[Python-Dev] BDFL ruling request: should we block forever waiting for high-quality random bits?

Donald Stufft donald at stufft.io
Sat Jun 11 13:15:51 EDT 2016

> On Jun 11, 2016, at 11:34 AM, Guido van Rossum <guido at python.org> wrote:
> In terms of API design, I'd prefer a flag to os.urandom() indicating a preference for
> - blocking
> - raising an exception
> - weaker random bits

If os.urandom can’t block on Linux, then I feel like it’d be saner to add os.getrandom(). I feel like these flags are going to confuse people, particularly when you take into account that all 3 of them are only going to really matter on Linux (and particularly on newer Linux) and for things like “blocking” it’s going to get confused with the blocking that /dev/random does on Linux.

Right now there are two ways to access the system CSPRNG on *nix, there is /dev/urandom pretty much always, and then there is getrandom() (or arc4random, etc, depending on the specific OS you’re on). 

Perhaps the right answer is to go back to making os.urandom always open(“/dev/urandom”).read() instead of trying to save a FD by using getrandom() and just add os.getrandom() which will interface with getrandom()/arc4random()/etc and always in blocking mode. Why always in blocking mode? Because it’s the only way to get consistent behavior across different platforms, all non Linux OSs either block or they otherwise ensure that it is initialized prior to it even being possible to access the CSPRNG.

Using this, code can be smarter about what to do in edge cases than we can reasonably be in os.urandom, for example see https://bpaste.net/show/41d89e520913 <https://bpaste.net/show/41d89e520913>.

The reasons I think this is preferable to adding parameters to os.urandom are:

* If we add parameters to os.urandom, you can’t feature detect their existence easily, you have to use version checks.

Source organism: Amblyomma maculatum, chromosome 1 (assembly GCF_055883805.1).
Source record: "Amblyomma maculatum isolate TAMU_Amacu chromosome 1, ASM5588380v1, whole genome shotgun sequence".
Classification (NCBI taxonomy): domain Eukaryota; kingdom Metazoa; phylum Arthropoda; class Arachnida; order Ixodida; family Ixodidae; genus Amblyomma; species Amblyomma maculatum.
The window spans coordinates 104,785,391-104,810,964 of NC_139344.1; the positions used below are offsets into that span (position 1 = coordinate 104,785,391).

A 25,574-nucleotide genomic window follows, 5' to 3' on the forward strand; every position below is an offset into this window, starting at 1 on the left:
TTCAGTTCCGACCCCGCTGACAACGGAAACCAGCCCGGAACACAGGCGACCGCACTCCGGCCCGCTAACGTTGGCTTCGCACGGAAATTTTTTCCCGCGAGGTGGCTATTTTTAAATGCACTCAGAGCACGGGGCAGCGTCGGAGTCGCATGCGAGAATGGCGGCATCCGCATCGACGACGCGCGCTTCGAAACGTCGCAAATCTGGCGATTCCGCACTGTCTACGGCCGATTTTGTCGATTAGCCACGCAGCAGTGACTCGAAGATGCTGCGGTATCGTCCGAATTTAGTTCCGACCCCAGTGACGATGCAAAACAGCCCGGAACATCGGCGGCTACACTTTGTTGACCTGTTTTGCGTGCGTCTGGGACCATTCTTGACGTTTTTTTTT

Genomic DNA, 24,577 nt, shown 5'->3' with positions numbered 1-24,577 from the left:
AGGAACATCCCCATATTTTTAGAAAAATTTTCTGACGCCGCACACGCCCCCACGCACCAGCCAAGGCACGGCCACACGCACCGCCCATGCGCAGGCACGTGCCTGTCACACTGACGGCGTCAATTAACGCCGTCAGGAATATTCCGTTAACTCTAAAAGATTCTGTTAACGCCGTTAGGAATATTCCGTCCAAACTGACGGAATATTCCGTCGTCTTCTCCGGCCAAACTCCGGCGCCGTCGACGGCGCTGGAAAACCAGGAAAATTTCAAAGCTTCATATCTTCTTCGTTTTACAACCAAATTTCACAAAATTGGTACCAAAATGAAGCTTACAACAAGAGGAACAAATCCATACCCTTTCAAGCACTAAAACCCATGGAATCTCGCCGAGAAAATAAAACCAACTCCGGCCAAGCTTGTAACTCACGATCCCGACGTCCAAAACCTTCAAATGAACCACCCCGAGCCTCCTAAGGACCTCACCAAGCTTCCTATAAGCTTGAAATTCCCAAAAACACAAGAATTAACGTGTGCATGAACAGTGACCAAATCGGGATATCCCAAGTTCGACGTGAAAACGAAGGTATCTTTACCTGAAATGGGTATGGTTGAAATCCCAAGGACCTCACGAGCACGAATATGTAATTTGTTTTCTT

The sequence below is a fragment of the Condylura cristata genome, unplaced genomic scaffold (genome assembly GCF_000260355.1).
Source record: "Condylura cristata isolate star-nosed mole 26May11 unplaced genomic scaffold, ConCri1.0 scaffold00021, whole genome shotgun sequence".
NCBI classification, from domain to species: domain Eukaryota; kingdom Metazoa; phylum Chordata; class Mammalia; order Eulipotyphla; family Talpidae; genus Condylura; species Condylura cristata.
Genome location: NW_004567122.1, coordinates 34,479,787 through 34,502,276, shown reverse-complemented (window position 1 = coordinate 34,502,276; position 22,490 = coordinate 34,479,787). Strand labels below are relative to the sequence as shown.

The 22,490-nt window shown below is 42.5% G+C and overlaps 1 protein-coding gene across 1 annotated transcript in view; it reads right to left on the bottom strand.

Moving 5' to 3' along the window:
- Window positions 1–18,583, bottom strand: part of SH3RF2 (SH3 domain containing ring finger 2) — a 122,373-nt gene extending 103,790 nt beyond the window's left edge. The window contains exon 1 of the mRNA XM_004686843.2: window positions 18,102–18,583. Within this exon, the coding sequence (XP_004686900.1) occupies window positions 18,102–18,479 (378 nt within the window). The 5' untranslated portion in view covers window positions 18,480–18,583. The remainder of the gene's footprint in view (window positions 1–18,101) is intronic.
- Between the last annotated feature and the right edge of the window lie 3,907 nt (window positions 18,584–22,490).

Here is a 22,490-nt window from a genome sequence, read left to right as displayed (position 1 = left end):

* With flags, unless we add even more flags we can’t dictate what should happen if we’re on a system where the person’s desired preference can’t be satisfied. We either have to just silently do something that may be wrong, or add more flags. By adding two functions people can pick which of the following they want with some programming (see example):

    * Just try to get the strongest random, but fall back to maybe not random if it’s early enough in boot process.
    * Fail on old Linux rather than possibly get insecure random.
    * Actually write cross platform code to prevent blocking (since only Linux allows you to not block)
        * Fail hard rather than block if we can’t get secure random bytes without blocking.
        * Soft fail and get “probably good enough” random from os.urandom on Linux.
        * Hard fail on non Linux if we would block since there’s no non-blocking and “probably good enough” interface.
        * Soft fail and get “probably good enough” random from os.urandom on Linux, and use time/pid/memory offsets on non Linux.
    * Just use the best source of random available to use on the system, and block rather than fail.

I don’t see any way to get the same wide set of options by just adding flags to os.urandom unless we add flags that work for every possible combination of what people may or may not want to.

Donald Stufft

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